Isabelle Bisaillon and Michel Bouvier were common law spouses for more than three years and had two children together. When their relationship ended in 2012 they participated in mediation sessions to determine their children’s care, family home, and compensation for Bisaillon for the time she had taken away from paid work to care for the children. At the end of that process the mediator prepared a summary of mediated agreements, outlining what the pair had agreed to.
In 2014, Bisaillon filed a lawsuit in Quebec Superior Court asking for more money than had been set out in the summary. In response, Bouvier argued that the parties should stick to the terms of the contract agreed to in mediation and set out in the summary. Bisaillon denied the existence of a contract and objected to the summary being admitted into evidence, arguing that it was protected by a rule of absolute confidentiality.
Quebec’s Superior Court rejected Bisaillon’s argument, relying on the Supreme Court’s commercial mediation decision of 2014 in Union Carbide Canada Inc. v. Bombardier Inc. In that case the court acknowledged the confidentiality of the mediation process, but recognized a settlement exception that would allow parties to a settlement to prove it exists. The Superior Court therefore found that Bisaillon and Bouvier had a contract. On appeal, Quebec’s appellate court agreed.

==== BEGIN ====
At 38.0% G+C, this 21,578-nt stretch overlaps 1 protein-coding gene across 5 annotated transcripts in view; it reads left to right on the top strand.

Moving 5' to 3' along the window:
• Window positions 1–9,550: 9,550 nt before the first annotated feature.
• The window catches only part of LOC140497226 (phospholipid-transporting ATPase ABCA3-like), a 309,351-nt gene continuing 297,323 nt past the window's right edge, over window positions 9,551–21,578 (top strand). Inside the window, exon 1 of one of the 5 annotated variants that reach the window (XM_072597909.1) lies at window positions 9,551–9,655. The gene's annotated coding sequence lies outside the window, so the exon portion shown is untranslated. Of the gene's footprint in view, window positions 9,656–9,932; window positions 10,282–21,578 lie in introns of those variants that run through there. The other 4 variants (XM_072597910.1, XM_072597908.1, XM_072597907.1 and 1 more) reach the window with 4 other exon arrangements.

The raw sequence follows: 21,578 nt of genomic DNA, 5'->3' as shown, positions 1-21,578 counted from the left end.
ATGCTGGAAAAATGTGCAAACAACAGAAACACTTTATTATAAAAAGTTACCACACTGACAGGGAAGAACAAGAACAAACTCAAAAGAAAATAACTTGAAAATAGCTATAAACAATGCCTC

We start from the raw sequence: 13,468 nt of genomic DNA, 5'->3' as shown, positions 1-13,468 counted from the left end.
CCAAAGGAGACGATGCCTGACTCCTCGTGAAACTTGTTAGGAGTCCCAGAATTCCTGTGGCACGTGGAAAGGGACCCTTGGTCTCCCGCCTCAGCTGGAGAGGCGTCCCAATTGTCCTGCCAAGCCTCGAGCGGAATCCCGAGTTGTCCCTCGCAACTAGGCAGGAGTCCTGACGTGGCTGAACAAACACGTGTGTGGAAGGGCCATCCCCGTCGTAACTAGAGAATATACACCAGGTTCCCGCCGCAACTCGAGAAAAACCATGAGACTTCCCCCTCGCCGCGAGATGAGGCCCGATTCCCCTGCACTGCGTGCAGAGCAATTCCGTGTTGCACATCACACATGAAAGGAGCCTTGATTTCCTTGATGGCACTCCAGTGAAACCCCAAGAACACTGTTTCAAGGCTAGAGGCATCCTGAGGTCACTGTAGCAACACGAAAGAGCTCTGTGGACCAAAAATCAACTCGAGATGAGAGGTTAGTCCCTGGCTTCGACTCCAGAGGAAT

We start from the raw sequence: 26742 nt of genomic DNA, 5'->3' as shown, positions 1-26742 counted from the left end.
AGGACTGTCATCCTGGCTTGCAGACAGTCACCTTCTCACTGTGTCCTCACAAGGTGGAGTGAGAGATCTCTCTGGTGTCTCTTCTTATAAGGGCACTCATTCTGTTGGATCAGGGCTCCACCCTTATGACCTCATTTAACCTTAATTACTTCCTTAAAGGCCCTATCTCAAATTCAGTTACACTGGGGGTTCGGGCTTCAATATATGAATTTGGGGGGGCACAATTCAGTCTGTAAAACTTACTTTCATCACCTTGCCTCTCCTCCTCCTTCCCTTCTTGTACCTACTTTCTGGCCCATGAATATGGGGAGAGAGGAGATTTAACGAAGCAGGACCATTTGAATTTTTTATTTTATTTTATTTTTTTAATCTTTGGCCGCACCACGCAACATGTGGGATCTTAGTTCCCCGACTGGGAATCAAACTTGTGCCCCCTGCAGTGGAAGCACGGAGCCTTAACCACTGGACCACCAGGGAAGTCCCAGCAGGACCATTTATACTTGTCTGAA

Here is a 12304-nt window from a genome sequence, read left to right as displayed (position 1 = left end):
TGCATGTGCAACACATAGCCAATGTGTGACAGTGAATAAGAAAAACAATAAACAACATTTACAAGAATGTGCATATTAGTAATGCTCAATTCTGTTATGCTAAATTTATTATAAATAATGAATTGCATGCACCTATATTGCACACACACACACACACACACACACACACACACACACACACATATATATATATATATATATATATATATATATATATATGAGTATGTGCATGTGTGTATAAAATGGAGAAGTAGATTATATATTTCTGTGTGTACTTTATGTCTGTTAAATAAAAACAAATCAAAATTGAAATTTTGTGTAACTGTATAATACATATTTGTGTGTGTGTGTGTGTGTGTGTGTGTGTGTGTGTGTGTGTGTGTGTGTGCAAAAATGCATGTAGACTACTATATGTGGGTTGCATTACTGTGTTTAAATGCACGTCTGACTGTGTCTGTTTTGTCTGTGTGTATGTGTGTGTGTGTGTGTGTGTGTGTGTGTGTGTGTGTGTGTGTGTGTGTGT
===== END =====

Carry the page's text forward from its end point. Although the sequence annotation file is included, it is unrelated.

The Association de médiation familiale was granted permission to take Bisaillon’s case to the Supreme Court on her behalf, and was accordingly substituted as the appellant.
In today’s judgment the majority of the Supreme Court found that communications during family mediation sessions may be used to prove existence of settlements between the spouses, and so the summary can be admitted into evidence.
“It is certainly true that confidentiality is necessary in any mediation to allow for frank discussions between the parties in order to encourage settlements,” wrote Justice Nicholas Kasirer in his reasons for the majority, with Chief Justice Richard Wagner and Justices Michael Moldaver, Suzanne Côté, Russell Brown and Malcolm Rowe concurring.